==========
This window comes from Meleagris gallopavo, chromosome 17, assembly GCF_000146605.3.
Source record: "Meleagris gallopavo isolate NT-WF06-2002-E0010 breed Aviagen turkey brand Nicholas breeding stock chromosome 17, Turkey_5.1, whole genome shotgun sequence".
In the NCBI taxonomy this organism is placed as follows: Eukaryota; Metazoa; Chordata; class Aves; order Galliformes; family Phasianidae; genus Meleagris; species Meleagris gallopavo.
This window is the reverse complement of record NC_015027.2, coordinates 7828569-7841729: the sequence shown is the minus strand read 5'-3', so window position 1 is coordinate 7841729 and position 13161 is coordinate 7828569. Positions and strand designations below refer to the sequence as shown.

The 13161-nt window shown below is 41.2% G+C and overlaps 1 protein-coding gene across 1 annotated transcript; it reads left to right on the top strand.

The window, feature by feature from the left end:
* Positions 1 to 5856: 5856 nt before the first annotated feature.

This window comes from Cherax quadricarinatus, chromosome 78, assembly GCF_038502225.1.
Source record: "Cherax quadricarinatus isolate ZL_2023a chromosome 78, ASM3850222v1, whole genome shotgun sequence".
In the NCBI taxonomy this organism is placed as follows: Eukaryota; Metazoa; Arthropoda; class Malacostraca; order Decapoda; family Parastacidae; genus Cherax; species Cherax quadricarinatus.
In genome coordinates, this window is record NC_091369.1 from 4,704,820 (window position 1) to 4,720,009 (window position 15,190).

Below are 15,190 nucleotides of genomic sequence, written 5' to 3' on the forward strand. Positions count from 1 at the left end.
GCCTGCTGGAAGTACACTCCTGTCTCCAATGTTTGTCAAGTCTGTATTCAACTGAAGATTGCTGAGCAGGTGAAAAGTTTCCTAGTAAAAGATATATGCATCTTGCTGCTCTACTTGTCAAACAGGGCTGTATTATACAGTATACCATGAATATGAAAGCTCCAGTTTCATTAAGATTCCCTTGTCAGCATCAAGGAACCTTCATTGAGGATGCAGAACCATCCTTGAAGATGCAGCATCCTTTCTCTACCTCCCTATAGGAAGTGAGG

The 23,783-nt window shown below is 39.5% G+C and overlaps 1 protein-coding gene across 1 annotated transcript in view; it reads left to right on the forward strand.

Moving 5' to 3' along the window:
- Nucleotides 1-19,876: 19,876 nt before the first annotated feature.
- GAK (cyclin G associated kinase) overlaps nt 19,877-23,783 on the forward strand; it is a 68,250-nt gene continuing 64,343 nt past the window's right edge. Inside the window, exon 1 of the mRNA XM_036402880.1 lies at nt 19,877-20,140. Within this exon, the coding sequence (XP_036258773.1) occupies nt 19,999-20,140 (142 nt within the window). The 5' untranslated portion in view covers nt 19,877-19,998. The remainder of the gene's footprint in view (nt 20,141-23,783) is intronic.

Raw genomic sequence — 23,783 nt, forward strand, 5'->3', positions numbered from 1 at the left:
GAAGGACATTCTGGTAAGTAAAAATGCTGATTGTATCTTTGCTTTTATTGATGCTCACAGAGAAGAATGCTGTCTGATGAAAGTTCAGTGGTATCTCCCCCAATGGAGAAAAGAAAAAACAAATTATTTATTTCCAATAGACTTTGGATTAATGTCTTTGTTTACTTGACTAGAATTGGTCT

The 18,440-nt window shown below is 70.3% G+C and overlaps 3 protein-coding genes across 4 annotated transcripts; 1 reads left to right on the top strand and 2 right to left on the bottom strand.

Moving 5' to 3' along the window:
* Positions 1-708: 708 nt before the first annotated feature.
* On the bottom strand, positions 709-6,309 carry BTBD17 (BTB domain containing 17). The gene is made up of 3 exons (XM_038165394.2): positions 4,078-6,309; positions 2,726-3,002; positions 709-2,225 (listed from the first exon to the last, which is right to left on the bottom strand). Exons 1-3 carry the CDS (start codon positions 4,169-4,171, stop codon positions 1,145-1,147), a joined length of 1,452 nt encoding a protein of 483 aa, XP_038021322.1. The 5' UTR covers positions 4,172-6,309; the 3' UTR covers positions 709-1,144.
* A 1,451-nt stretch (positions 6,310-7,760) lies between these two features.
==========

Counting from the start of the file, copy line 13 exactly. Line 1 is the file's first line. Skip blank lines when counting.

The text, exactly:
GCCTGCTGGAAGTACACTCCTGTCTCCAATGTTTGTCAAGTCTGTATTCAACTGAAGATTGCTGAGCAGGTGAAAAGTTTCCTAGTAAAAGATATATGCATCTTGCTGCTCTACTTGTCAAACAGGGCTGTATTATACAGTATACCATGAATATGAAAGCTCCAGTTTCATTAAGATTCCCTTGTCAGCATCAAGGAACCTTCATTGAGGATGCAGAACCATCCTTGAAGATGCAGCATCCTTTCTCTACCTCCCTATAGGAAGTGAGG